Climate justice: the polluter must pay (updated)

I’ve just listened to the Global Humanitarian Forum‘s dialogue on climate justice. It’s a debate discussing how the effects of climate change hit hardest the developing countries which are least responsible – an injustice we must combat. The debate was webcast live to young bloggers around the world on an initiative of the One Young World project I’m part of myself (“a platform to engage and inspire the 25 year olds of today – the decision makers of tomorrow”).

It’s really worth a listen (click the ‘view our webcast’ button on that first link I give). Kofi Annan looms over the proceedings from a telescreen, issuing awkwardly time-delayed warnings while Desmond Tutu cracks jokes from the panel. Tutu also issued, on behalf of his generation, this over-due apology:

It’s your world. And we oldies have made a mess of it, by and large. We are begetting to you a world with a very real, very serious threat of extinction.

The key message of the debate was ‘the polluter must pay’. “Those who are least responsible”, as Tutu put it, “bear the greatest blunt” (like Africa or the Maldives, whose president is rumoured to be looking for a new island in case the current one is submerged by rising water levels), while “the ones who are culprits, for the most part, are able to protect themselves”. A shocking statistic: 90% of natural disasters accur in the global south, where 3% are insured; the other 10% happen in the developed world where 95% are covered.

This is more complicated when it comes to China, of course. China, with it’s vast savings, can pay. And it clearly sees the dangers of inaction: Steven Chu, Obama’s secretary of energy pick, talks in a fascinating interview on ChinaDialogue of how “China already is very afraid. They’re beginning to see the consequences of climate change in their water supplies. In northern China, the Yellow River is beginning to run dry; the Tibetan plateau is melting very quickly”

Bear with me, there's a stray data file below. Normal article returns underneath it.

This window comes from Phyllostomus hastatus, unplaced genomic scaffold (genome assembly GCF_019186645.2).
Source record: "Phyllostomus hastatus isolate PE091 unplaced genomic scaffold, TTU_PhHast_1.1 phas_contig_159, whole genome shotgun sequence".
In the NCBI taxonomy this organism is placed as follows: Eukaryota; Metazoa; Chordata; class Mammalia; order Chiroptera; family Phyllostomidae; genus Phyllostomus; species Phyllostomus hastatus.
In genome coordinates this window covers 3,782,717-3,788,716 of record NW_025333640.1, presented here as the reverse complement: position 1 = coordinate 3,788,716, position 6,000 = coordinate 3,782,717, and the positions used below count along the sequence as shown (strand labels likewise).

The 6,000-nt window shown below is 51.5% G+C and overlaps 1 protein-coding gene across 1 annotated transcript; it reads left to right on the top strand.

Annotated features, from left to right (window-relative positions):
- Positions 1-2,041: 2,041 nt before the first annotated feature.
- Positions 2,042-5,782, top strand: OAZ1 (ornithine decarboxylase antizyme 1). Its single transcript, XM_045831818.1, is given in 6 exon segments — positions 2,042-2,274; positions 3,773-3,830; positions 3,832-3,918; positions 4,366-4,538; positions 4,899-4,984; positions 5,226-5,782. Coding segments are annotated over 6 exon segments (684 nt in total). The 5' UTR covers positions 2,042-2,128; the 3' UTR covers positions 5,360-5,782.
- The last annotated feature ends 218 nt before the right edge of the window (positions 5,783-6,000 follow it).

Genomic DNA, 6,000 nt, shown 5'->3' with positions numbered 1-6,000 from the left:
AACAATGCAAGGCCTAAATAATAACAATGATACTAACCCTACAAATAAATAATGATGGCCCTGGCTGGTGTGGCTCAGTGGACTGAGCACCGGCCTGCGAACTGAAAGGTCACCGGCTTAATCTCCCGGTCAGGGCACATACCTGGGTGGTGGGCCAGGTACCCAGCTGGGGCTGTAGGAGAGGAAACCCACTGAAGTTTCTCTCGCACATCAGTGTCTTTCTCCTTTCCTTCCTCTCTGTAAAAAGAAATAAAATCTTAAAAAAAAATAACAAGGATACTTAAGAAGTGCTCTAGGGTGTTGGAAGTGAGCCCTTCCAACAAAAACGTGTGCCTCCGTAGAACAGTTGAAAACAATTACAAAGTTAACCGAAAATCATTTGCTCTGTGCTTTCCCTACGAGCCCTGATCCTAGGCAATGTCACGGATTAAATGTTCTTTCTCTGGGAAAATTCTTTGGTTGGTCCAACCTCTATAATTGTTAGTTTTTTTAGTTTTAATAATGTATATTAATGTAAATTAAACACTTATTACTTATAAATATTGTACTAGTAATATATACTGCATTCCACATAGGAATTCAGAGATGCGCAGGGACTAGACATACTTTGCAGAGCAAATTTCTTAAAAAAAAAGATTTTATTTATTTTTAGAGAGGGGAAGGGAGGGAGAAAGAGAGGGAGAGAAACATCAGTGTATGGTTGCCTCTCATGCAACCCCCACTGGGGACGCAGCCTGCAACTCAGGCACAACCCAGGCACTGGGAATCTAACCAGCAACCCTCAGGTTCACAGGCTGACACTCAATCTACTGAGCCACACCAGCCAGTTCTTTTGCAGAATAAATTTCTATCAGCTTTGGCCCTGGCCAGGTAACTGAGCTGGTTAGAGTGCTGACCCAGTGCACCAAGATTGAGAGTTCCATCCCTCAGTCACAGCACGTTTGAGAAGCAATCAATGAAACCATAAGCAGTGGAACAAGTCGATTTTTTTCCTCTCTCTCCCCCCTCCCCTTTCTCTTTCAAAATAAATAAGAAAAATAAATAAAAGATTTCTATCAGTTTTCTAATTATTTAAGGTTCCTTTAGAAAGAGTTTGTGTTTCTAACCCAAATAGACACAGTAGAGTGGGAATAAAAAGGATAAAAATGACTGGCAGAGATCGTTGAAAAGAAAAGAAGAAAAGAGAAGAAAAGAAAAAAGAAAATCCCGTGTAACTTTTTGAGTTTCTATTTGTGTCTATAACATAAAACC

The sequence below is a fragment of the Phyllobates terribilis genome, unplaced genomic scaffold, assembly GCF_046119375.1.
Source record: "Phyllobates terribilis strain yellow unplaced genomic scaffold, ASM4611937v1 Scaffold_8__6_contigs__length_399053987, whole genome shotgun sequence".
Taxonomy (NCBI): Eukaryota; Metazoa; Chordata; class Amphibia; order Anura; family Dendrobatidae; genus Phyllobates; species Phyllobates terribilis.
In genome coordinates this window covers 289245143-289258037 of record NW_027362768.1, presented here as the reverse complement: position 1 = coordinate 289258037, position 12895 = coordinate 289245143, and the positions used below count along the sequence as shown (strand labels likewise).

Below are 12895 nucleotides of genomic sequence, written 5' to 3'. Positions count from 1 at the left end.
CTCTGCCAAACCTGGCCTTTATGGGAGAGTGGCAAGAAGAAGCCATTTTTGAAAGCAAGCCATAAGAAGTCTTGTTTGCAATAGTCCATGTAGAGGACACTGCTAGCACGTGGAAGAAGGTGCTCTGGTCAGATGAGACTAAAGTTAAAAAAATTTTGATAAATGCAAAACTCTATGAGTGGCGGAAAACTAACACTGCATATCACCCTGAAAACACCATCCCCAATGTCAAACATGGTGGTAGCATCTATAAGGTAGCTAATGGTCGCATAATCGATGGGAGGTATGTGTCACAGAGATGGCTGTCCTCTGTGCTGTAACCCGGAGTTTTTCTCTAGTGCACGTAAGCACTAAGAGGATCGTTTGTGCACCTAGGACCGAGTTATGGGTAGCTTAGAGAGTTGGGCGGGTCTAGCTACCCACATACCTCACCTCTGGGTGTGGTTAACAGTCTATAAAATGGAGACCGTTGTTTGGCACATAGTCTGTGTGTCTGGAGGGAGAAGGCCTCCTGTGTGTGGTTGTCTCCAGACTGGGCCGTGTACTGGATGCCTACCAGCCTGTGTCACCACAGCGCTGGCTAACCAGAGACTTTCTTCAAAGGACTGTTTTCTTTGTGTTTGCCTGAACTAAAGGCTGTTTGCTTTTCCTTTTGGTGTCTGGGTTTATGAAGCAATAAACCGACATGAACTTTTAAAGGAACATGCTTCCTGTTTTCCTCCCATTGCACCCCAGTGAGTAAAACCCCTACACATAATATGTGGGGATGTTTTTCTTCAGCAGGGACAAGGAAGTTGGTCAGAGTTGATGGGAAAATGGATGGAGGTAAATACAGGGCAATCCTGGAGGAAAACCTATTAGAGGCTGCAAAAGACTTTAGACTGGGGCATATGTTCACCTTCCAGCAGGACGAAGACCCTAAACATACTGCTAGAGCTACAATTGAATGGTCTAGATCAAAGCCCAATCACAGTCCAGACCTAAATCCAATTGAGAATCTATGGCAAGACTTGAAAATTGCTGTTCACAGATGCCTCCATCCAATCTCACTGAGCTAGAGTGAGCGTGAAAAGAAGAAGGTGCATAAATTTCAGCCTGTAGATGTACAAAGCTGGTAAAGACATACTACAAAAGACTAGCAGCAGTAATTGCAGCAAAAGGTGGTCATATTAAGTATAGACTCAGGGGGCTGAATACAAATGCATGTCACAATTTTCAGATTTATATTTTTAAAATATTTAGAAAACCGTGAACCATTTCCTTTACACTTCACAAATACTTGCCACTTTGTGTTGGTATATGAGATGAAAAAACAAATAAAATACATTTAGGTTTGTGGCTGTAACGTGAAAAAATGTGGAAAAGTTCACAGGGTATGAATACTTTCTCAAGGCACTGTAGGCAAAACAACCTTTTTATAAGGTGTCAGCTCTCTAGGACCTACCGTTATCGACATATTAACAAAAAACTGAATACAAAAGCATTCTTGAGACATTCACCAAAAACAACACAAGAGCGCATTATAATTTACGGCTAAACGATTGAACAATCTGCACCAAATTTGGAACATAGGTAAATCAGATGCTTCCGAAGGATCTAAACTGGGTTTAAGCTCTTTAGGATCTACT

But action has its risks for China too: of stifling the economic growth and job creation which keeps its countryside happy not too unhappy (I’ll bet a baozi that a provincial government official will choose growth at the cost of the ever-more purple lake next door to the factory every time). So the question is how can we incentivize green energy in China: the kind of companies which in the long-term will drive its economy.

To me, technology transfer seems like the most obvious answer: Western countries like the US (who are historically responsible for climate change) to give developing, polluting countries like China the technologies they can’t afford to – or can but don’t want to – R & D themselves. A stumbling block here is, of all things, China’s terrible protection of intellectual property: this means that US companies are reluctant to disclose their hard-earned techonology secrets for fear of seeing them copied and on sale at Zhongguancun the next week (alright, a bit of an exaggeration).

And a final thought: seeing as Africa is the region hardest hit by, and least to blame for, climate change … will this impact on its relationship with China? China is both hand both behind it’s problems – as the world’s biggest polluter – and the hand feeding it – as an increasingly ubiquitous business partner and funder. If the polluter must pay, shouldn’t China (self-professed responsible member of the world community as it is) take a look at how it’s actions at home are crippling its cross-continental friend?

I’ll be discussing these themes with William. And while I’m here, check out this interesting blog on China and the environment (full disclosure: written by a friend of mine).

UPDATE: William has just emailed me a few quick reactions:

1. Who is the polluter? Companies or consumers? I think the consumer is the polluter, so what what we should do is reduce our consumption. Everyone on the earth should reduce his/her energy use etc. to a certain level (except the poor who have a low emission level). Companies only meet the needs of consumers. Like in this economic crisis, emissions will reduce when consumption reduces.

2. I agree with you in this respect: we should pay more attention to those countries who are least responsible for climate change. But how rich countries can supply their support is a big question.

3. The situation of intellectual property in China is really bad. This makes many foreign companies worry about their economic interests. But technology transfer is necessary, we need to innovate together.

4. It’s a reality that many provincial officials only want to develop the economy and brush over environmental protection. I think that’s why China needs more environmental NGOs.